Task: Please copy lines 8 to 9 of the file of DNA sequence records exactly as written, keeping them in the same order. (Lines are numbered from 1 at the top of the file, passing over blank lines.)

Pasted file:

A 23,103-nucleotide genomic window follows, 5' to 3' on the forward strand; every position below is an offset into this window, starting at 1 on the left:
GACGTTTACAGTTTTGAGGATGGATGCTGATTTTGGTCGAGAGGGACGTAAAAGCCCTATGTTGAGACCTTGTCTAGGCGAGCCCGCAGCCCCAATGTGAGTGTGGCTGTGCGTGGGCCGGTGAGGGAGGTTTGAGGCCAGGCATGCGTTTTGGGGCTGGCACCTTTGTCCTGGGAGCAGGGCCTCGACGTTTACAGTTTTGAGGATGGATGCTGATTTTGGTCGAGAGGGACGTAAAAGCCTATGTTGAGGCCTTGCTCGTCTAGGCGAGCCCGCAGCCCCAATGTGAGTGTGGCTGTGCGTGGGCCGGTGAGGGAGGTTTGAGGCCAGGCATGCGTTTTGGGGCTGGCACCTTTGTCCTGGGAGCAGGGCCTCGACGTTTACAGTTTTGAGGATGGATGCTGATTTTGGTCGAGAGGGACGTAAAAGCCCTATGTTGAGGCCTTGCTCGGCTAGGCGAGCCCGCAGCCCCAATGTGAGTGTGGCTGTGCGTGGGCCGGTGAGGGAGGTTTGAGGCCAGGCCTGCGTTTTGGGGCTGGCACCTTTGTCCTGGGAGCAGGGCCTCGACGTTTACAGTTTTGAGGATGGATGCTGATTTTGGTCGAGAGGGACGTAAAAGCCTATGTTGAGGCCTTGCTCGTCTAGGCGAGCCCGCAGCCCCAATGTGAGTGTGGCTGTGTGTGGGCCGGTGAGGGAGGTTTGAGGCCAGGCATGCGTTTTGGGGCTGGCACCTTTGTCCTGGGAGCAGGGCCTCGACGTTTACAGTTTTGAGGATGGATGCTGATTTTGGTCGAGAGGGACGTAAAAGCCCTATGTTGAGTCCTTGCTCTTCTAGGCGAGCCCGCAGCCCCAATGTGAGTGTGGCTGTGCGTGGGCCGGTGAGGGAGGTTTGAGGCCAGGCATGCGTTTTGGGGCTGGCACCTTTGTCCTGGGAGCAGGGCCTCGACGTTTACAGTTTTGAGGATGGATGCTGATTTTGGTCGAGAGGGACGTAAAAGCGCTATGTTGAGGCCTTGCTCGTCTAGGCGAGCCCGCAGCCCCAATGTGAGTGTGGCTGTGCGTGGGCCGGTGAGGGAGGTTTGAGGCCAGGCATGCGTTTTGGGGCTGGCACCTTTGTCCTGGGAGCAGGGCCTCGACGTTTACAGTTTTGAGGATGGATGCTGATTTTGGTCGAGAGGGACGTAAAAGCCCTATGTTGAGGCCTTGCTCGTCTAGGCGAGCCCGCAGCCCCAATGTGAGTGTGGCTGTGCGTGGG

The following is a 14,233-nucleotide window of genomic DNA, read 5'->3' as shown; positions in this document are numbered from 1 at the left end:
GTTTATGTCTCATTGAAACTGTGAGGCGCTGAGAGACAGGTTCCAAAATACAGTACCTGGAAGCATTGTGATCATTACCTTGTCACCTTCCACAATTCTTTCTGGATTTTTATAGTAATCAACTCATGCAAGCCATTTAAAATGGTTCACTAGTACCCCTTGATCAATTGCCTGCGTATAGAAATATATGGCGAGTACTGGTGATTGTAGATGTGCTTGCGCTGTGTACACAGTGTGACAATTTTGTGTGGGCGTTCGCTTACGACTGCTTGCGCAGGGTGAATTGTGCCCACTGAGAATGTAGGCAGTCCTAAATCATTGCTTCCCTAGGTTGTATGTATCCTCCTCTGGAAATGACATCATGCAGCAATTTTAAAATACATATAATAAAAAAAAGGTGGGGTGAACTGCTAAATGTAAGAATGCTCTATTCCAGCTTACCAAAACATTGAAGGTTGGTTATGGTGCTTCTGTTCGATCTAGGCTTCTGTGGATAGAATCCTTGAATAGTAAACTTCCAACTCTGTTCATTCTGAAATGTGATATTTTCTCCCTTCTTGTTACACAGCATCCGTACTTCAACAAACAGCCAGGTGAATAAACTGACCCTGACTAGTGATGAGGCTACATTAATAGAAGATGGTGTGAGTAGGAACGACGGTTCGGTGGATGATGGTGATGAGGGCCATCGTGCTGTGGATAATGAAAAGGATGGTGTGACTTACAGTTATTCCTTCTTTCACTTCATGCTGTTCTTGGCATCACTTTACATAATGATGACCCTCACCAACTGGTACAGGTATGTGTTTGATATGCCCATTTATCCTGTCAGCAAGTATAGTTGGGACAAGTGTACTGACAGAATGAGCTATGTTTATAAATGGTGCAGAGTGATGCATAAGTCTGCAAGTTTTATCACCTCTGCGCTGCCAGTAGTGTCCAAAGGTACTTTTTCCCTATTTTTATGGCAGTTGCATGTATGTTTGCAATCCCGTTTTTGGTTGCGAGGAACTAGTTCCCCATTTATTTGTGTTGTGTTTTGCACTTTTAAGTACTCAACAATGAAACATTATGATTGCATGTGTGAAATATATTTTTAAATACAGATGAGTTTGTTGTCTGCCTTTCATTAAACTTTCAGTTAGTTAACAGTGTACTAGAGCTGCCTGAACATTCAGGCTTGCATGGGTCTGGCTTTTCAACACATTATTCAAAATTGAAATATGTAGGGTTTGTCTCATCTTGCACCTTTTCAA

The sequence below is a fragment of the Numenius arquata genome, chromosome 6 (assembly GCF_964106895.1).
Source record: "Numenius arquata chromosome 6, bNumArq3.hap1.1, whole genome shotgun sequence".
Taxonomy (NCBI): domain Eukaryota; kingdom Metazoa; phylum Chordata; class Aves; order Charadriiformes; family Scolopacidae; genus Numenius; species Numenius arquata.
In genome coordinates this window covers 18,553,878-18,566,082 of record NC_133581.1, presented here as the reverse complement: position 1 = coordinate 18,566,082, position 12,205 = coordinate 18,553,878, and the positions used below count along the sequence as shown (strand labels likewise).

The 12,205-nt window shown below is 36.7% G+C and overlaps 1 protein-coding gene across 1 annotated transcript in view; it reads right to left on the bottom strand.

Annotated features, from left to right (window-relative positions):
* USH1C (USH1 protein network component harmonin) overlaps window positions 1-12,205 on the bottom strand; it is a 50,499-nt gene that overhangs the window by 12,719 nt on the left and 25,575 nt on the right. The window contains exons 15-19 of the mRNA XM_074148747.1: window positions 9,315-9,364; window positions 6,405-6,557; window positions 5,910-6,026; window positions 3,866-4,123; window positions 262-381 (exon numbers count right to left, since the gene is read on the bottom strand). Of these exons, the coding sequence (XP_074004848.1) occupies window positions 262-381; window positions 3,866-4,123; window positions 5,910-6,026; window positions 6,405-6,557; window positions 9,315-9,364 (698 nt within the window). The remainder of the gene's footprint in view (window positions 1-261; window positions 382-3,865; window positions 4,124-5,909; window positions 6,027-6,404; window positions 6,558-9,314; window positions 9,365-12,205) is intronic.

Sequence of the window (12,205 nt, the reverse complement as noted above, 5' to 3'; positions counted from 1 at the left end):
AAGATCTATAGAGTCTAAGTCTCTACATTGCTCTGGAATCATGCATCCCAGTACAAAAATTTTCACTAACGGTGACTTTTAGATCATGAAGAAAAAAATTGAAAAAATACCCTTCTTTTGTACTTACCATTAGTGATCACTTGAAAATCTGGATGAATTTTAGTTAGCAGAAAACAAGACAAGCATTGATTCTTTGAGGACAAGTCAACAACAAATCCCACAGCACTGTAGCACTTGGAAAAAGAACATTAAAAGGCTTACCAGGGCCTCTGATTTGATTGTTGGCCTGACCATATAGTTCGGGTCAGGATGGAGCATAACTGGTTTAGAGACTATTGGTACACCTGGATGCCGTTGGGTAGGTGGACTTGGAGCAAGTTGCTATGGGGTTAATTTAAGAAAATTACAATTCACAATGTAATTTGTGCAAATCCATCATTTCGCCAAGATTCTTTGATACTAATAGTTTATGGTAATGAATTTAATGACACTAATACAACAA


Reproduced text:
In genome coordinates this window covers 18,553,878-18,566,082 of record NC_133581.1, presented here as the reverse complement: position 1 = coordinate 18,566,082, position 12,205 = coordinate 18,553,878, and the positions used below count along the sequence as shown (strand labels likewise).

The 12,205-nt window shown below is 36.7% G+C and overlaps 1 protein-coding gene across 1 annotated transcript in view; it reads right to left on the bottom strand.